Training8th February 2017

Tutorial: How to master pull-up

In this month’s tutorial, we take a closer look at the pull up, and how to become more skillful at it. Alongside pushing, pulling is a fundamental movement pattern that is developed early in life.As young children, our first experience of pulling is when we learn to grab objects and pull them towards us, as well as pulling ourselves up to a standing position. Once we are upright, pulling movements demand more strength and skill, as we learn to hang and climb.As adults, we've become obsessed with pull ups (and variations of) but it's important to first take a step back and consider some of the building blocks and set-up elements.

Body position

Before moving on, it’s worth mentioning that the pull up in this tutorial will be performed with a overhand grip. While some may refer to this as a chin up, we feel the overhand grip offers more flexibility for progression to advanced movements. Note that the pull up will work the entire body, including much of the lower body – and this is dependent on proper body position.


  • Shoulder width apart, overhand grip
  • Thumbs under the bar will provide a stronger grip; thumbs over the bar will require additional forearm strength. This can be useful when considering pull up variations, such as the wall pull up


  • Squeeze the shoulder blades together. Imagine turning the armpits to face forwards – this action will stabilize the shoulders during the movement


  • Neutral position with chin tucked in


  • Assume a hollow shape with the torso – abdominals and glutes engaged. This tight midline position will minimize swing

Lower body

  • Hips and legs in a straight line, with legs pulled together tight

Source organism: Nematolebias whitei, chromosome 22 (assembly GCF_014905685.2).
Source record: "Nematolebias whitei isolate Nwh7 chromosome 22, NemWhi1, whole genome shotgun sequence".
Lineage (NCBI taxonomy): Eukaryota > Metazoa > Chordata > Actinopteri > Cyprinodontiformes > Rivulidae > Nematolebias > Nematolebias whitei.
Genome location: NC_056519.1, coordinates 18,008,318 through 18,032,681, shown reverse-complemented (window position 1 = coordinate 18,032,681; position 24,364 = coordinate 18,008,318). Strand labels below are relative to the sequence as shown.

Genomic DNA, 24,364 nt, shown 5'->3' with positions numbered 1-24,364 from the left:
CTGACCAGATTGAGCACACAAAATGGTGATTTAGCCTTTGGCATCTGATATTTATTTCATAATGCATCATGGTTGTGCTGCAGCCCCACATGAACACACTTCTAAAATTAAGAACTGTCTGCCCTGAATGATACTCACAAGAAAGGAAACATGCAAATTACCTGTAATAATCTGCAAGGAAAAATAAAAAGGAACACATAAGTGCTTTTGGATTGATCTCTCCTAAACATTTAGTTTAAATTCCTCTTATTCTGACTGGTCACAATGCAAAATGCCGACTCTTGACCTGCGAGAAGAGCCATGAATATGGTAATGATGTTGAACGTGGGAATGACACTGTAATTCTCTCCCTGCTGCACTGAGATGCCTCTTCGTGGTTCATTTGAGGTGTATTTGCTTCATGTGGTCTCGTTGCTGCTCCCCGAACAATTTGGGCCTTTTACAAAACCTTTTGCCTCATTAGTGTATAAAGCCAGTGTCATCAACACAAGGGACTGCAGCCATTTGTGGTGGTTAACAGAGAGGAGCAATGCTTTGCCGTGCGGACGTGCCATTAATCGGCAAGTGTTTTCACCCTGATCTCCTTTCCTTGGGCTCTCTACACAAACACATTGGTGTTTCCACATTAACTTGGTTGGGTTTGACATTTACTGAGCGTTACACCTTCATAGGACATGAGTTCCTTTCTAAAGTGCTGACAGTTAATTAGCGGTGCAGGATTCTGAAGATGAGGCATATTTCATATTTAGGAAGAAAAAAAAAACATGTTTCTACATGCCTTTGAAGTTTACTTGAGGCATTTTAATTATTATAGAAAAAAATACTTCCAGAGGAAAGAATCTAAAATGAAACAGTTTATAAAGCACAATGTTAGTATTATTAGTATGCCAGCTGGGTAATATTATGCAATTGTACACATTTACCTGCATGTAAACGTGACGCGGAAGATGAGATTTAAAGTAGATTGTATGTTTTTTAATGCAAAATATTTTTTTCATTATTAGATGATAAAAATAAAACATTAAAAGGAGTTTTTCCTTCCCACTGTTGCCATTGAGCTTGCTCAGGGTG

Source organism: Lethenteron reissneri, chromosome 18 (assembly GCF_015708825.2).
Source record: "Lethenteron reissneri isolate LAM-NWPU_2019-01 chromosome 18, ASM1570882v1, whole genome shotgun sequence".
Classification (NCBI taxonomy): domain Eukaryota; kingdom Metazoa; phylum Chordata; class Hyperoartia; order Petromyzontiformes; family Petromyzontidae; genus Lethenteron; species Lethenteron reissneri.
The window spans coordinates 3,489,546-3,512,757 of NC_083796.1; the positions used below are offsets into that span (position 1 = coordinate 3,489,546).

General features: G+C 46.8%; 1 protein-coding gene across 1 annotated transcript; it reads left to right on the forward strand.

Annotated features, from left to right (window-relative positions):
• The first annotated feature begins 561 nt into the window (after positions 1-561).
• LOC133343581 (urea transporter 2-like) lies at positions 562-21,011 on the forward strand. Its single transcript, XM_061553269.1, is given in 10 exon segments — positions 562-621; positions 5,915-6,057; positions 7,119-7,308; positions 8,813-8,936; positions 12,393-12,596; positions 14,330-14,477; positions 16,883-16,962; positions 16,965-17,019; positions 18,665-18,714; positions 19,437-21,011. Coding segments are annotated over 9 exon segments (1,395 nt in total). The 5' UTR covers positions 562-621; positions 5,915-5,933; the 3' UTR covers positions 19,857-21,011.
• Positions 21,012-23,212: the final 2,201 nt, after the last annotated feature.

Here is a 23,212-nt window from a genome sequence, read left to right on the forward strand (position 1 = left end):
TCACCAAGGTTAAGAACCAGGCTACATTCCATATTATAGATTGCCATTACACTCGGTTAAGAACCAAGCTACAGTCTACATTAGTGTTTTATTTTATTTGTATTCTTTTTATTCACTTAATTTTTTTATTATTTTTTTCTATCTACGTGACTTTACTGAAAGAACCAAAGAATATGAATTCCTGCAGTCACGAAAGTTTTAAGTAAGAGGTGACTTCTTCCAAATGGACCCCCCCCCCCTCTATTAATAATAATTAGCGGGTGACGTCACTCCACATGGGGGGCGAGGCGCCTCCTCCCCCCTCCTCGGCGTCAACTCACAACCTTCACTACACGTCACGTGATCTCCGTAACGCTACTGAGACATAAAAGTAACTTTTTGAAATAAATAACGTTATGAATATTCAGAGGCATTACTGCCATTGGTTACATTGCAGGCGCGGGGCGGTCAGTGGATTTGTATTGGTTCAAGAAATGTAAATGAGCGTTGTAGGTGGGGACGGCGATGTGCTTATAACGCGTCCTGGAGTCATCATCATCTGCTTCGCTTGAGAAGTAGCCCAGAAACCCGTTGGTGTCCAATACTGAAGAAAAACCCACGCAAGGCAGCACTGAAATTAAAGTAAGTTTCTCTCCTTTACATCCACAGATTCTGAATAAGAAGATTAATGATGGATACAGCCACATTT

From the side, the above position will appear like a slight concave (hollow) shape of the body – held together tightly with correct muscle activation. This will protect the joints and reducing energy leakage during the movement.


  • Maintaining the above shape and tightness, squeeze the shoulder blades together and think about pulling the hips up to the bar while simultaneously pulling the elbows back and down to the hips. Aim to pull the top of the chest to the bar.
  • When you get to the top, slowly lower your body to the start position, keeping the hollow body shape
  • Repeat, and focus on keeping a tight body shape, so the whole body moves as one unit.

Tips and progressions

  • Outside of your pull up training, keep the wrists strong and mobile through specific conditioning exercises. Read our article on ‘Protecting your wrists’.
  • As your skill improves, learn to engage the forearm muscles by turning the wrists over the bar a little. This will begin to prepare the forearms and wrists for advanced movements like the muscle up.
  • Include isometric exercises in your weekly training program, such as hollow body holds, on the floor and in hanging. This will develop the required levels of body tension to support your training.
  • Simple bar swings can help to learn control of body shape, and improve endurance and joint stability for skillful pull ups.
  • While pull ups can be performed with a swing (kipping) – a technique used to increase volume – your initial focus should be on lower reps with strict technique.
  • Once you have a good level of control in the pull up, play around with hand position and speed. Progressions include the close- and wide-grip pull up, explosive pull up, and pull up with knee/leg raise.


The pull up is a simple and highly effective foundational movement, serving as an essential building block for advanced skills, like the muscle up. To enjoy injury-free movement, don't forget to focus on the pull up elements, including isometric training and swinging.When progressing with the pull up, remember that it’s not about scoring points, but instead to develop skill and efficiency. Make pull ups an integral part of your training program, and watch your strength and control improve in a short space of time.